Silver Acetate Autometallography (AMG)
Responsible author: Univ.-Prof. Dr. Gerhard W. HACKER, Medical Research Coordination Center (MRCC) and Institute of Pathological Anatomy, Landeskliniken Salzburg (Salzburg Federal Hospital), Zentralbereich Medizin, and University of Salzburg, c/o Muellner Hauptstr. 48, A-5020 Salzburg, Austria, EU. Email-contact: firstname.lastname@example.org
In the early eighties, a series of papers were published by Gorm DANSCHER, Aarhus, Denmark, to introduce a reliable and easy-to-handle technique for light microscopical and ultrastructural autometallographic (AMG) studies. Specific methods were developed to demonstrate endogenous zinc pools in synaptic and secretory vesicles; exogeneous mercury, silver bound as sulfide or selenide crystals, in lysosomes; and tissue-bound gold ions resulting from medicamented aurothiocompounds. It was demonstrated that gold ions chemically bound in the lysosomes had to be reduced to metallic gold before they could be silver-amplified. This understanding made it feasible to apply AMG amplification for magnifying colloidal gold particles in thick, semithin and ultrathin sections. As a result, the highly sensitive in situ colloidal gold-labeled detection of peptides, proteins, and amines by immunohistochemistry (immunogold-silver staining (IGSS), carbohydrates by lectin histochemistry, and DNA and RNA by in situ hybridization, in situ PCR and in situ 3SR techniques were born.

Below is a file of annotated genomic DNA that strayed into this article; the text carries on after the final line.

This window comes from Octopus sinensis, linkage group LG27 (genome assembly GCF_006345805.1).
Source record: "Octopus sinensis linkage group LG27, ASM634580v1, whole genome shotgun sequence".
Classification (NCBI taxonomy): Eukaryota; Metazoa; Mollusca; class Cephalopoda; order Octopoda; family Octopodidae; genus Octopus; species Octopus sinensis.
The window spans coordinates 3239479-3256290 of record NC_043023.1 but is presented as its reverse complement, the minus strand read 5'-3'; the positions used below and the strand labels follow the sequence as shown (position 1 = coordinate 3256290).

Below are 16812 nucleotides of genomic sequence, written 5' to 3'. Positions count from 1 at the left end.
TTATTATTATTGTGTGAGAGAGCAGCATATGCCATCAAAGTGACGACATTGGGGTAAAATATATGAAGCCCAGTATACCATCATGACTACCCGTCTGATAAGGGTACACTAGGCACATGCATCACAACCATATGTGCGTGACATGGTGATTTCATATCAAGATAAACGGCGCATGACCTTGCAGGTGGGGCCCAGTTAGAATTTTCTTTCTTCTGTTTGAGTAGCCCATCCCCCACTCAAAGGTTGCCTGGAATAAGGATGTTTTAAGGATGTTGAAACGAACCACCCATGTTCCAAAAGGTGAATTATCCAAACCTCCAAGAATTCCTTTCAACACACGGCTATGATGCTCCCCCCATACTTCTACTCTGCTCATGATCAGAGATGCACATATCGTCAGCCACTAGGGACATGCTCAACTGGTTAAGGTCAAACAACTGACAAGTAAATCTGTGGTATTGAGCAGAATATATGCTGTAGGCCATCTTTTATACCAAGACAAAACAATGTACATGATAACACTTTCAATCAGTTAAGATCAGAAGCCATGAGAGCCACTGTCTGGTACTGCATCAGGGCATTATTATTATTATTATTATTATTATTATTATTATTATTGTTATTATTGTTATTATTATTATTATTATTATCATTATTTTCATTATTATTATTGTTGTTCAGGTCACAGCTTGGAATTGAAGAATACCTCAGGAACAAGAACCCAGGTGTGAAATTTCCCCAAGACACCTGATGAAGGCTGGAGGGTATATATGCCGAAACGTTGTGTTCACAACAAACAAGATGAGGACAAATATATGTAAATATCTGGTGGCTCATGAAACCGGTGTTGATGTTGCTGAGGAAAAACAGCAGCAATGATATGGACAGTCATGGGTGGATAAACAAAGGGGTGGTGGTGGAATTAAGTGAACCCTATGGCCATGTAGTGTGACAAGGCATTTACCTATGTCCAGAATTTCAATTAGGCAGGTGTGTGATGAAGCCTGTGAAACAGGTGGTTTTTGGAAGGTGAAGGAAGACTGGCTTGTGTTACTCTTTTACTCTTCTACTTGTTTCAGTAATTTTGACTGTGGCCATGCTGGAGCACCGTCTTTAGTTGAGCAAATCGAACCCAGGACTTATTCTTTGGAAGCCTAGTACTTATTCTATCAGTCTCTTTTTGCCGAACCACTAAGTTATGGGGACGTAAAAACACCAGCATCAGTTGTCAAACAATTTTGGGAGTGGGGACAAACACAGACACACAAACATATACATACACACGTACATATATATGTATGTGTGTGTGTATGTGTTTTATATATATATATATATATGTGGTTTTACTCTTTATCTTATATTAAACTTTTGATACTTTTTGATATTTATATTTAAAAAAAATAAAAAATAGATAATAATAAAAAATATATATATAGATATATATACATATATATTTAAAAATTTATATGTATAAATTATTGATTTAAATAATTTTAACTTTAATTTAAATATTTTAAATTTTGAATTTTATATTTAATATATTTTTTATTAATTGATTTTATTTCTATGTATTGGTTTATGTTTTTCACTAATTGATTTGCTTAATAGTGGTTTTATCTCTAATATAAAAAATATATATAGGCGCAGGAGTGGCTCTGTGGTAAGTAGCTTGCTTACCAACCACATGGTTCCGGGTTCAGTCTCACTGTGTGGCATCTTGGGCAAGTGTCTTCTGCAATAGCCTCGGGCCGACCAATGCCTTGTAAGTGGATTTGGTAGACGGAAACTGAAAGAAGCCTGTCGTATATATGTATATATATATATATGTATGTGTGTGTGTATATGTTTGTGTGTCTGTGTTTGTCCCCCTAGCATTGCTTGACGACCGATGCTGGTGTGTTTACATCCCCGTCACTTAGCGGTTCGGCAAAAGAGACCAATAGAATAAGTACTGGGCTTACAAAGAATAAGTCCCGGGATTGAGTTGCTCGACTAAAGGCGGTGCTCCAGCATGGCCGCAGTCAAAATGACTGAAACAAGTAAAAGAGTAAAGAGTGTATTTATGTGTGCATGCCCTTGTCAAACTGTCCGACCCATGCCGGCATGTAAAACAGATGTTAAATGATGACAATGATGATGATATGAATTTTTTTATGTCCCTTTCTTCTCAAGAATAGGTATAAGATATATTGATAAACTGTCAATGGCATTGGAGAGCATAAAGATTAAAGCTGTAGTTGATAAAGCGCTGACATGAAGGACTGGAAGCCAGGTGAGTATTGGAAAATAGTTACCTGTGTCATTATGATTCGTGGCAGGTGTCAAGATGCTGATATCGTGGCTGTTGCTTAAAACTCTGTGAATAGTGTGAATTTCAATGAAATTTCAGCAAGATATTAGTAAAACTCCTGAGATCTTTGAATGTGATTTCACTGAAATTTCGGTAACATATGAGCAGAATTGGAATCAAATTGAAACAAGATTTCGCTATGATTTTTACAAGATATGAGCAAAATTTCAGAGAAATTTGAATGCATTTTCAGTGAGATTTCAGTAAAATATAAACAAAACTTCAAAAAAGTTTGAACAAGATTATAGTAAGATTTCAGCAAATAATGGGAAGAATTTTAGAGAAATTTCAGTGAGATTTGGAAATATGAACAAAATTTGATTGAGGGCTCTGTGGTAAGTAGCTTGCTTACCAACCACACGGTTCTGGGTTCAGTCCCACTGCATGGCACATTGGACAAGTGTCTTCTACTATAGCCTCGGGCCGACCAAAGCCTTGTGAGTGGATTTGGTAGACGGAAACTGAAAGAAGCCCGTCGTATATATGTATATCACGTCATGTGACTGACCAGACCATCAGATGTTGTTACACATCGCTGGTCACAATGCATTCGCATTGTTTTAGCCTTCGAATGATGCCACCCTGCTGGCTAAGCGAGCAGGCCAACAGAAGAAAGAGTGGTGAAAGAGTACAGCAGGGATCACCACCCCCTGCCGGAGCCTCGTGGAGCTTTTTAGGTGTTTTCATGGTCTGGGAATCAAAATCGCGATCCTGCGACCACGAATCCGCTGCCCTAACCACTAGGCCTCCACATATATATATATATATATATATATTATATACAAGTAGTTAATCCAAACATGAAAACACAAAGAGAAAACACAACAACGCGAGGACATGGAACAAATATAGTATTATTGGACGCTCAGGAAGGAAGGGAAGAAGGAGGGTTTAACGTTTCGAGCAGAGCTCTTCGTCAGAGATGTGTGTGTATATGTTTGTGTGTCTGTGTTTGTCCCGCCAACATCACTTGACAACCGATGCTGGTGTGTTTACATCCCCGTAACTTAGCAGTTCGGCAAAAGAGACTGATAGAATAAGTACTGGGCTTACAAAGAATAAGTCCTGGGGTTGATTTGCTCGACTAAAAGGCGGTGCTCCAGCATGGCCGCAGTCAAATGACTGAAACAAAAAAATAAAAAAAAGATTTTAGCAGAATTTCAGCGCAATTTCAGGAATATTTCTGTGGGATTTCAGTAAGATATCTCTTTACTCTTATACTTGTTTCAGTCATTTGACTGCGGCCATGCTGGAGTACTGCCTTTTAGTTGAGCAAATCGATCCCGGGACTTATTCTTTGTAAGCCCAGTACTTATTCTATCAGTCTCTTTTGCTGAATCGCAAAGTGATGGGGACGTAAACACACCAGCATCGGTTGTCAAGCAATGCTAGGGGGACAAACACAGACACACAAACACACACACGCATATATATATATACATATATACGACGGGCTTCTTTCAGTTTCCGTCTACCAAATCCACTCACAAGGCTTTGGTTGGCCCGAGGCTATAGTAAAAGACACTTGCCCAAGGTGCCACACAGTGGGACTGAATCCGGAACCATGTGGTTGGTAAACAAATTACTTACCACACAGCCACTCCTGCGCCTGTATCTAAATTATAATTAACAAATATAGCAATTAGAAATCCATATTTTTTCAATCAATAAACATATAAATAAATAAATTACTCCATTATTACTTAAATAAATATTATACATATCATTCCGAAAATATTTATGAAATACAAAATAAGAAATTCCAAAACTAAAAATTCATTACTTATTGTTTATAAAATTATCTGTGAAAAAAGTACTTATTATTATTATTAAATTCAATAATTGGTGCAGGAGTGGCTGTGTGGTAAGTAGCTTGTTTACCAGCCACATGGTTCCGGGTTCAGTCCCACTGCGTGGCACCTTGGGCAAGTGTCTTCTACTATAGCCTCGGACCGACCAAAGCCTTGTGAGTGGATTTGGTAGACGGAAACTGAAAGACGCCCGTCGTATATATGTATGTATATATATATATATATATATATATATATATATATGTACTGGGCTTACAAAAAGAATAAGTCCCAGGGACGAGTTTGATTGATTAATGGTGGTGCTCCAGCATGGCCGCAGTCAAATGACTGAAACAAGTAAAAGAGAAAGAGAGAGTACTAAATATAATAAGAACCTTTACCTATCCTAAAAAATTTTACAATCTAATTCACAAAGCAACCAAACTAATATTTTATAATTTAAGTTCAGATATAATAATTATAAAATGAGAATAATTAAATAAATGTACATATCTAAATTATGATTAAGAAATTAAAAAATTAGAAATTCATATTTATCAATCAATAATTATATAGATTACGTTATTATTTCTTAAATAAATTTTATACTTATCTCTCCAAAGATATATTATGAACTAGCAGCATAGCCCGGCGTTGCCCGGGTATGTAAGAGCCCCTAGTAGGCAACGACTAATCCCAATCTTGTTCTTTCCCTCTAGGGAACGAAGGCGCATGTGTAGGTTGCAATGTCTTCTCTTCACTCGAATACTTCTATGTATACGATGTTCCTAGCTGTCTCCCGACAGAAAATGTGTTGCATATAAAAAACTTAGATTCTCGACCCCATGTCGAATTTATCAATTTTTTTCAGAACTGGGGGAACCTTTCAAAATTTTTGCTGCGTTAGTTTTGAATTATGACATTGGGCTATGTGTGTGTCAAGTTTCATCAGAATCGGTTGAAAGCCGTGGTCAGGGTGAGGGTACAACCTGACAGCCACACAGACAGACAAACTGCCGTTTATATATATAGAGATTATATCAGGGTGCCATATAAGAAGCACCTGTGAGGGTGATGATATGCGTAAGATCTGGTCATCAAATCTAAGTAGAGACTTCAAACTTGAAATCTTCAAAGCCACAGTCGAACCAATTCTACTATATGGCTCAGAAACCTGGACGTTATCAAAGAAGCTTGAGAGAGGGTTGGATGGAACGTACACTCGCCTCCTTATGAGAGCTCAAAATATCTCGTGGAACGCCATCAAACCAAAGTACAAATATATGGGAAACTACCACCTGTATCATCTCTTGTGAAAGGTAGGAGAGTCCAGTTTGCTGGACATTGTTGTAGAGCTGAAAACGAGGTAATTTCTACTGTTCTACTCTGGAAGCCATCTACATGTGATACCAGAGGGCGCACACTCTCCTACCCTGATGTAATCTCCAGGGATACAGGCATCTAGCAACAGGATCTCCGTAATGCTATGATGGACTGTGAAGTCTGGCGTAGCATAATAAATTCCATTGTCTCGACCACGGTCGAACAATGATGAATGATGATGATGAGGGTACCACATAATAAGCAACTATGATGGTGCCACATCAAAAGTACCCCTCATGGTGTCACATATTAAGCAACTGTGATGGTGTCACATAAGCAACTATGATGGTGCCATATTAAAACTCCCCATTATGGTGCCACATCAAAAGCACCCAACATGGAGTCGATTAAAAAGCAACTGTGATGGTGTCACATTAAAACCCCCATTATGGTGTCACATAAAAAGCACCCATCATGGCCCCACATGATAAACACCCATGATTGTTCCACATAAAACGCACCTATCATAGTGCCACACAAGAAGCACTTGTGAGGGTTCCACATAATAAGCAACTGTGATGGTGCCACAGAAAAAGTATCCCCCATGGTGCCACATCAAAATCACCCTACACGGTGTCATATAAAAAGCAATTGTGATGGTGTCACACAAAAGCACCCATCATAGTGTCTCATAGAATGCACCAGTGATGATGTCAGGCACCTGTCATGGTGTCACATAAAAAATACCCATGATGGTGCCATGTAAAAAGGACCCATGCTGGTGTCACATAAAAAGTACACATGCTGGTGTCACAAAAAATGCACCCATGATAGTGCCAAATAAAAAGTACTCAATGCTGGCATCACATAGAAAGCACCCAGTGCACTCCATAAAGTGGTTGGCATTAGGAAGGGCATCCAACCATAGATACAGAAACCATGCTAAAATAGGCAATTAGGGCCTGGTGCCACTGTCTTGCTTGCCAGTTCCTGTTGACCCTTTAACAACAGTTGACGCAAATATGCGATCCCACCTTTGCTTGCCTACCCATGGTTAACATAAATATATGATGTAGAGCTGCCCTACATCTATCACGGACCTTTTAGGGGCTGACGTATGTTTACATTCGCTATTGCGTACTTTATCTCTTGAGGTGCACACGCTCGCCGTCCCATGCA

Silver Acetate AMG was developed and optimized during research visits of Gerhard W. HACKER at the University of Uppsala, Sweden, in joint collaboration withGorm DANSCHER (Aarhus, DK) and Lars GRIMELIUS (Uppsala, S), from 1984 to 1988. Dr. Hacker would like to gratefully acknowledge the close friendship with these outstanding scientists. The technique published by us for the first time allowed silver enhancement of immunogold-silver staining under microscopical control and therefore can be used to yield optimal signal-to-noise ratio. Although the principle of silver acetate AMG is being used in a number of commercially available "light insensitive silver enhancement kits", it is more economical to perform it following our protocol.
Silver Acetate AMG can be applied for immunocytochemical gold-silver staining (immunogold-silver staining = IGSS; Nanogold-silver staining), as well as for lectin histochemistry, in situ hybridization, in situ PCR and the detection of metallic gold and silver, and sulfides and selenides of mercury, silver and zinc.
Hacker G.W., Grimelius L., Danscher G., Bernatzky G, Muss W., Adam H., Thurner J.: Silver acetate autometallography: an alternative enhancement technique for immunogold-silver staining (IGSS) and silver amplification of gold, silver, mercury and zinc in tissues. J. Histotechnol., 11: 213-221 (1988).
Hacker G.W., Danscher G.: Recent advances in immunogold-silver staining - autometallography. Cell Vision 1 (2), 102-109 (1994).
The following protocol outlines the application for gold label detection (colloidal gold, Nanogold):
Some related REFERENCES
last modified: 15.12.99 00:06:15
by: Univ.-Prof.Dr. Gerhard W. Hacker G.Hacker@lkasbg.gv.at
and Dr. Mag. Heidi Bartel H.Bartel@lkasbg.gv.at
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